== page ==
Time to Plan, Not to Plant!

Are you thinking about finally getting around to replacing that brown lawn in your front yard?  Thinking of taking advantage of one of the many rebates to help turn your non-functional turf into a California native plant landscape? Envious of your neighbor that already has a climate-ready garden?

Well, take a breath… the hot, rainless months of summer are coming, and they are not the best time to plant. Instead, it is a great time to plan the garden you’ve always dreamed of!

Do Your Homework

Before you start designing your garden, follow these four steps to get to know your landscape a little better:

  1. Determine your climate zone. Our hometown of LA is in a Mediterranean climate, but if you’re reading this in a far-off land, double check your zone to find your perfect plants!
  2. Determine the amount of sun exposure you have in your yard. This will help determine if you need shade-tolerant plants in your future garden.
    • Full sun      
    • Partial Sun  
    • Shade
  3. Get to know your soil type. Not all soil is created equal — is your garden soil more clay, silt or sand?
  4. Create a simple map of your yard. Remember to add any walkways and planters, existing trees (including how far out their branches reach), and water sources.  Measure and add the dimensions of the space.

Sheet Mulch n’ Wait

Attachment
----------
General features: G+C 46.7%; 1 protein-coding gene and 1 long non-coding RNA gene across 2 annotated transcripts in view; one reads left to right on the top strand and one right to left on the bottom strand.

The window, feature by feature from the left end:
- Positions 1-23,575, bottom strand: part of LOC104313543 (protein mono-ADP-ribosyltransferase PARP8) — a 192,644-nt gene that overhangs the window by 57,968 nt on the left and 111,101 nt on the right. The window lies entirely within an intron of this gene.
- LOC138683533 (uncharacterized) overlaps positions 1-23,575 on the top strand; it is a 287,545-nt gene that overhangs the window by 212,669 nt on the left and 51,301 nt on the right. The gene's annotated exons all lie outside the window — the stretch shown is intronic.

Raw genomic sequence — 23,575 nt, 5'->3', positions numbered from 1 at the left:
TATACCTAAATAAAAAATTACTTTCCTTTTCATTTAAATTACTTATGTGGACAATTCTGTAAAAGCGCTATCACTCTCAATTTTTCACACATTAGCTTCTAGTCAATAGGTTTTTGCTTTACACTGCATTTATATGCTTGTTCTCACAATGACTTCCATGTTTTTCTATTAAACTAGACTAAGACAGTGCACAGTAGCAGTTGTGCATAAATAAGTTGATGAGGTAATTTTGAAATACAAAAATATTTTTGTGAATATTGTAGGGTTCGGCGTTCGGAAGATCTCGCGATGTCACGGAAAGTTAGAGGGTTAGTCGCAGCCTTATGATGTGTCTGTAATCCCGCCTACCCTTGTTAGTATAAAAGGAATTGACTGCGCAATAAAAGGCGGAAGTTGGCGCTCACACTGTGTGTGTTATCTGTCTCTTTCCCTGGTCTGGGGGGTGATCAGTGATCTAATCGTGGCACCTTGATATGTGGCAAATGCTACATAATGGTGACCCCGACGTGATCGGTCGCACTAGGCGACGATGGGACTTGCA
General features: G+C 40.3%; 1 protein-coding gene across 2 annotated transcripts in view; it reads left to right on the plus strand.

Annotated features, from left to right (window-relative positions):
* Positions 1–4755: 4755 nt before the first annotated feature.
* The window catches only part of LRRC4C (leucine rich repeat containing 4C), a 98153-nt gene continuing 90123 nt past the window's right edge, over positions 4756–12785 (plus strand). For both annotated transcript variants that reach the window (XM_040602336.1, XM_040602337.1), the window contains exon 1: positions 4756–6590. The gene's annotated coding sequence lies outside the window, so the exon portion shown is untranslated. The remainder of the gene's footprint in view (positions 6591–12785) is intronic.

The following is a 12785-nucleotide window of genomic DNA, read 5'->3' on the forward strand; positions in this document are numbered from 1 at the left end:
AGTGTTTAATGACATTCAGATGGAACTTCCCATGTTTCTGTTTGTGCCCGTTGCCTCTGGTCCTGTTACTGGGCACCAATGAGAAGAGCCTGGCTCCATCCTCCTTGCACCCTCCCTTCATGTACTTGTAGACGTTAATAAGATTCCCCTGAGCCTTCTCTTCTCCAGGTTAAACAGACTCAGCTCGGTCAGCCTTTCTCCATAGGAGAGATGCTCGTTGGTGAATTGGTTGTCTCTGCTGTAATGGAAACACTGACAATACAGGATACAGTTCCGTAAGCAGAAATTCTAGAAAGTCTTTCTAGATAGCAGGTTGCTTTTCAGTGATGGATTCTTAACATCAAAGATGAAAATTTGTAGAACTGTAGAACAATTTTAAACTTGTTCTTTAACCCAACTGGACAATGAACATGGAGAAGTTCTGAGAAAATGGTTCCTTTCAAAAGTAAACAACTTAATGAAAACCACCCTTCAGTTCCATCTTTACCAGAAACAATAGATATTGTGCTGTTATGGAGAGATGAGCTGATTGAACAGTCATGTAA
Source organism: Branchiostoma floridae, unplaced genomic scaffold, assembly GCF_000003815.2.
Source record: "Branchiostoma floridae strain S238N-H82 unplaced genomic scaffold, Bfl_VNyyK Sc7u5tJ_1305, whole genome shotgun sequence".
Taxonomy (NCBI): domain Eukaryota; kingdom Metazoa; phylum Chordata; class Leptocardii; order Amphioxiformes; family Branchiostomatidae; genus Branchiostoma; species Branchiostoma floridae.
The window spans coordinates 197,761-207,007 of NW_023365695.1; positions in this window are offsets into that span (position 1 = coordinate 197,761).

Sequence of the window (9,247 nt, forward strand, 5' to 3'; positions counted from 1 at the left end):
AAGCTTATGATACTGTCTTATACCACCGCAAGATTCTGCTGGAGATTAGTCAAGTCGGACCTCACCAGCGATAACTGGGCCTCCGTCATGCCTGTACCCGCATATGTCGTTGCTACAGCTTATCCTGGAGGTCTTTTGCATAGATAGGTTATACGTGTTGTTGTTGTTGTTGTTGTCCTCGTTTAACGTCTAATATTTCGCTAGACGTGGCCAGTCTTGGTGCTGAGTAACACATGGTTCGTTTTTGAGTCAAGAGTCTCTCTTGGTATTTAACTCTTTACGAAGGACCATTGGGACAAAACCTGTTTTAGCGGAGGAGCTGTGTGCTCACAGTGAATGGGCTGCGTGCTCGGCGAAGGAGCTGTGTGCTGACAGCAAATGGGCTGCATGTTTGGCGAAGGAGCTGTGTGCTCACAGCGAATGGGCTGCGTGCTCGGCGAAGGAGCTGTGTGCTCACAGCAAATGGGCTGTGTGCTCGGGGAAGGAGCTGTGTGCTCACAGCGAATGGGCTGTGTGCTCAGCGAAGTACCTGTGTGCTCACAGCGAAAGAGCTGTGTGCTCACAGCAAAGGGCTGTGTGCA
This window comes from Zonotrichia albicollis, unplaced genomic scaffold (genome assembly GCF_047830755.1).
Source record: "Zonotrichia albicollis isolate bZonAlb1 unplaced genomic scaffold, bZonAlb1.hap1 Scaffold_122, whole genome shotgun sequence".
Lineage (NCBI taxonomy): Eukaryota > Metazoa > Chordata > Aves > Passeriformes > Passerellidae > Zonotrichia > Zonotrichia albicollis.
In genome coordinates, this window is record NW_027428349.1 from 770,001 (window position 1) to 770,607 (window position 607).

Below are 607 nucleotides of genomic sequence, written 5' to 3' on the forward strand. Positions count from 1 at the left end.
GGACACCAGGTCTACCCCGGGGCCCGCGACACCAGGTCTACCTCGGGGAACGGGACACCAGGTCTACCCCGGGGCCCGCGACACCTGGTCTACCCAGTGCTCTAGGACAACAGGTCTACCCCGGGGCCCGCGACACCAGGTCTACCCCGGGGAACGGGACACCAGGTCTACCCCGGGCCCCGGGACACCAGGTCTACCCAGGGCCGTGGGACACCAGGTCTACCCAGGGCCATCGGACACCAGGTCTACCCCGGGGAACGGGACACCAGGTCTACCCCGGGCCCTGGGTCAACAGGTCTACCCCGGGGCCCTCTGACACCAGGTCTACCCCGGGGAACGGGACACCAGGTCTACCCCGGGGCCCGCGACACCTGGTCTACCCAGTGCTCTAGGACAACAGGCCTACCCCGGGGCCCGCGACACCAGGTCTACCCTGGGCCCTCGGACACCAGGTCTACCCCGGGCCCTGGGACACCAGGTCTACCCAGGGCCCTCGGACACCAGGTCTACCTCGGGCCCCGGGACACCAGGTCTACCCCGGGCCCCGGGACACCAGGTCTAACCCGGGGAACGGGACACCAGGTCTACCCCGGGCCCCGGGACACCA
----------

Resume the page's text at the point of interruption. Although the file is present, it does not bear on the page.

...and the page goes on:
To kill your grass without using poison, try sheet mulching! It will look a lot better than dead grass, and when it is time to add plants in the fall, you’ll be able to push back the mulch and go!  

Get step-by-step instructions in our handy DIY video:

Pick and Plan

Once you’ve done your homework – climate zone, sun exposure, soil type – use this Native Plant Starter List to help you choose some plants. Last but not least, create a map to help you figure out a general design. Here are some basics to consider:

  • Place plants based on what their size will be at maturity, not the size when planted.
  • Group plants with the same water needs.
  • Choose plants of varying heights. Place tall ones in the back or in the center with shorter plants in front or around the taller ones.
  • Place smaller plants, or those with interesting blooms or wonderful fragrance, near walkways or window views.
  • Allow for areas with just mulch (like under trees), large rocks/boulders, gravel pathway, seating or perhaps an art piece.

Once the cooler days of fall arrive, you will have your yard mulched and plan in hand –ready to take a trip to your local nursery so you can start planting!

Wanting more tips on how to create a climate-ready yard? Check out our TreePeople.org/yards!